World port Amsterdam’s first wharf consisted of a piece of land a few dozen metres wide, filled in on the western bank of the Amstel river in the fourteenth century. This quayside was simply called ‘Op ’t Water’ or ‘on the water’, and later the Damrak. In the seventeenth century, many shops and taverns occupied the ground-floor level of the houses that lined the Damrak. The current Zeehavens Amsterdam (or Amsterdam Port) area today covers around 70 hectares and stretches from the piers of IJmuiden in the North Sea through to the Oranjesluizen floodgates on the IJsselmeer. The profile of this modern port is marked by tall container cranes, oil-tank farms and terrains with warehouses for the storage and distribution of the most varied goods. The porters, barrow-men and barge-men of the old port on the Damrak would be entirely lost here, but perhaps in a few places they might still detect the aroma of cocoa. Cocoa beans were already being imported into Amsterdam in the seventeenth century, and today the city hosts the largest cocoa terminal in the world. If continuity and change converge anywhere in the port area then it is here. The first signboards for ‘chocolate manufacturers’ appeared in the city’s streets at the end of the seventeenth century, and by the eighteenth Amsterdam had become host to an increasing number of chocolate factories. Here the imported cocoa beans were ground and processed for consumption and transit. When cocoa and chocolate

became a mass consumption product at the end of the nineteenth century, a large number of substantial factories sprang up in Amsterdam and its environs. The cocoa and chocolate industry became particularly important in the adjoining Zaanstreek. In addition to Amsterdam itself, the Zaanstreek is still the site of large-scale conversion of cocoa beans into chocolate, cocoa powder and cocoa butter. These semi-manufactures are then sold on to factories in other European countries. Until the 1980s the transhipment of cocoa still occurred in jute bags, each weighing around 65 kilos. Stevedores unloaded them bag by bag from the ship holds onto the quayside or flat-bottomed boats. After experiments with container transportation in the 1980s, the 1990s saw the introduction of bulk transport of cocoa beans in ship holds. Around a quarter of the world’s cocoa production currently finds its way to Zeehavens Amsterdam in bulk and in containers. In addition to cocoa, huge volumes of other raw materials also pass through the North Sea Canal. After a slump which reached its lowest point at the end of the 1960s, the Amsterdam Port began to pick up again at the end of the 1980s. Apart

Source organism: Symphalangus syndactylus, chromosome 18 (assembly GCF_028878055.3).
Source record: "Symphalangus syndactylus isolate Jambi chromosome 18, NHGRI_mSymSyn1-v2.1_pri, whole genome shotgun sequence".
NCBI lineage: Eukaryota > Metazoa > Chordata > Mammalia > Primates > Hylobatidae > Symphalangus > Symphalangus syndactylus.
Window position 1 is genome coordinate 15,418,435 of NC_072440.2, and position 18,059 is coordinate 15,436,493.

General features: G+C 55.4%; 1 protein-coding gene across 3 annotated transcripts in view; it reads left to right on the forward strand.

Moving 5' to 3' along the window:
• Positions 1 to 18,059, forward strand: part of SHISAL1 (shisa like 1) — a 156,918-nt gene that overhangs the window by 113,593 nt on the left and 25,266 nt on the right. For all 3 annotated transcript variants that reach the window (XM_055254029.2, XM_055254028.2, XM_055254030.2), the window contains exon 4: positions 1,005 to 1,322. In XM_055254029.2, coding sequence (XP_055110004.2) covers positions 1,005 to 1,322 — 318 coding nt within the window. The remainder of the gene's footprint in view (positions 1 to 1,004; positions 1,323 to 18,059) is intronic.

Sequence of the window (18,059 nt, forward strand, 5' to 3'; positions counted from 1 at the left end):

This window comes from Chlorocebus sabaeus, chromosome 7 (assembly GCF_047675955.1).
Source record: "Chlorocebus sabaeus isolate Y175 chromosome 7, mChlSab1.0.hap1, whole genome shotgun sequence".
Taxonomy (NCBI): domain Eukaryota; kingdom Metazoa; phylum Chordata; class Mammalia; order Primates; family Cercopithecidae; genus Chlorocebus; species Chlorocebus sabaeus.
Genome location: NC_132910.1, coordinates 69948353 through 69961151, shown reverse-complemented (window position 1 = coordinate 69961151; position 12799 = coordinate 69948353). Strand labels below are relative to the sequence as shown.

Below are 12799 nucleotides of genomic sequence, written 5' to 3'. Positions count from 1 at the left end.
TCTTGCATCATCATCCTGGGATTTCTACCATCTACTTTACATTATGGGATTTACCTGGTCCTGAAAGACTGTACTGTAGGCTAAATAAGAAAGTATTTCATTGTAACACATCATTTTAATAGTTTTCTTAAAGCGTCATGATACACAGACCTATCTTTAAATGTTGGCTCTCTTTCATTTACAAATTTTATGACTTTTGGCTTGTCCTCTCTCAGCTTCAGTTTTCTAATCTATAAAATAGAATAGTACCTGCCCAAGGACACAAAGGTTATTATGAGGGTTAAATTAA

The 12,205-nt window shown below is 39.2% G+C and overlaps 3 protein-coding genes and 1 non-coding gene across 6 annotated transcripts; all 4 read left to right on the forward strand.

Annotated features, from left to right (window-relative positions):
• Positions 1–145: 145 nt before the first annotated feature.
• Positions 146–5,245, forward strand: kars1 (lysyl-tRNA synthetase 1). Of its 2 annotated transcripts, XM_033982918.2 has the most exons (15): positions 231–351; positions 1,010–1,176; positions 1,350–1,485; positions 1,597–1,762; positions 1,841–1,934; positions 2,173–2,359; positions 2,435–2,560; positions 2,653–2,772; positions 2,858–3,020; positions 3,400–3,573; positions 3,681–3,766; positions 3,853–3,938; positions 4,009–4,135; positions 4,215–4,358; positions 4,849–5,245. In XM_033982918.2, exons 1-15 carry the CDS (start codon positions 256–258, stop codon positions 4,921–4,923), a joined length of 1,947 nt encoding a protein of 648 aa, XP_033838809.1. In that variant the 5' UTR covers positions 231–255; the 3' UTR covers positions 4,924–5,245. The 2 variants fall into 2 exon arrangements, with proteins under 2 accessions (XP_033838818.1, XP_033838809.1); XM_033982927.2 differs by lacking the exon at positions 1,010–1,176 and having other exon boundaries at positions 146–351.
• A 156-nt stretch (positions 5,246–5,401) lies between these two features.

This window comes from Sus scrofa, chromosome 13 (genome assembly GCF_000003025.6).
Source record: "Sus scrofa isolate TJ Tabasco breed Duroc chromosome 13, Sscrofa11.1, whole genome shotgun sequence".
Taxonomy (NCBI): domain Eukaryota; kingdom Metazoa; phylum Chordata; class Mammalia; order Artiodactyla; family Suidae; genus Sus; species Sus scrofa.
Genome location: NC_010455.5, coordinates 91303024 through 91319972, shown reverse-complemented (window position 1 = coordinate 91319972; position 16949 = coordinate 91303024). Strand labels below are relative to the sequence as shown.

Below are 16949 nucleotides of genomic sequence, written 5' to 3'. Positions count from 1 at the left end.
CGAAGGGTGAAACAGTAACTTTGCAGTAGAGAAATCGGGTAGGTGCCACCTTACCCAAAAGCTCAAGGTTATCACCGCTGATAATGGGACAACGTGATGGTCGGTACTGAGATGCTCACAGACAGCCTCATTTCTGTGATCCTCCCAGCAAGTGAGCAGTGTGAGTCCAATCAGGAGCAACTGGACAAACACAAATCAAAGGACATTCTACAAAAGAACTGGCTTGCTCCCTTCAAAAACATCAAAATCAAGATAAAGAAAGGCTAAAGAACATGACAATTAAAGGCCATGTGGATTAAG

p. 41 This panorama of Amsterdam shows the view from the roof of the Haringpakkerstoren, an old tower near the old harbor. The harbor covers the left half of the panorama. Designed by E. Maaskamp, 1816. Amsterdam City Archives.


from the important traditional markets of oil products, coal, sand and gravel, the transhipment of containers and general cargo is growing. As Northwest Europe’s fourth port, some 95 million tons of goods were transferred in the North Sea Canal area in 2013, including some 78 million in Amsterdam’s port itself. What is particularly notable is that in recent years Amsterdam has also become a popular port of call for cruise liners. When passengers disembark after a trip through the modern port between IJmuiden and Amsterdam, they pour out onto the Damrak to view the historic city. Perhaps without being aware of it, they may be treading the very piece of ground on the Amstel’s western bank which hosted Amsterdam’s very first quayside in the fourteenth century.


View of Westpoort, the port of Amsterdam. Photo: Edwin van Eis, 2011.



Amsterdam Metropolitan Area

The Netherlands has always been a country of cities. As far back as the seventeenth century foreign visitors were commenting on the proximity of the cities in the west of the country, and on the excellence of the connections between them. These links were actually mainly by water. In the nineteenth century, too, foreigners were astonished at just how quickly one could journey between Rotterdam, Delft, The Hague, Leiden, Haarlem, Utrecht and Amsterdam – but this was now by train. In the twentieth century these cities continued to reach out towards each other to form an urban agglomeration, criss-crossed by road, rail or water routes and with a green heart in the middle: Randstad Holland, or the West Holland urban conurbation. On the northern wing of this Randstad, local and provincial authorities currently cooperate informally in the Amsterdam Metropolitan Area (MRA in Dutch), which stretches from IJmuiden to Lelystad and from Purmerend to Haarlemmermeer. Within this zone agreements are reached on An overview of the Amsterdam Metropolitan Area.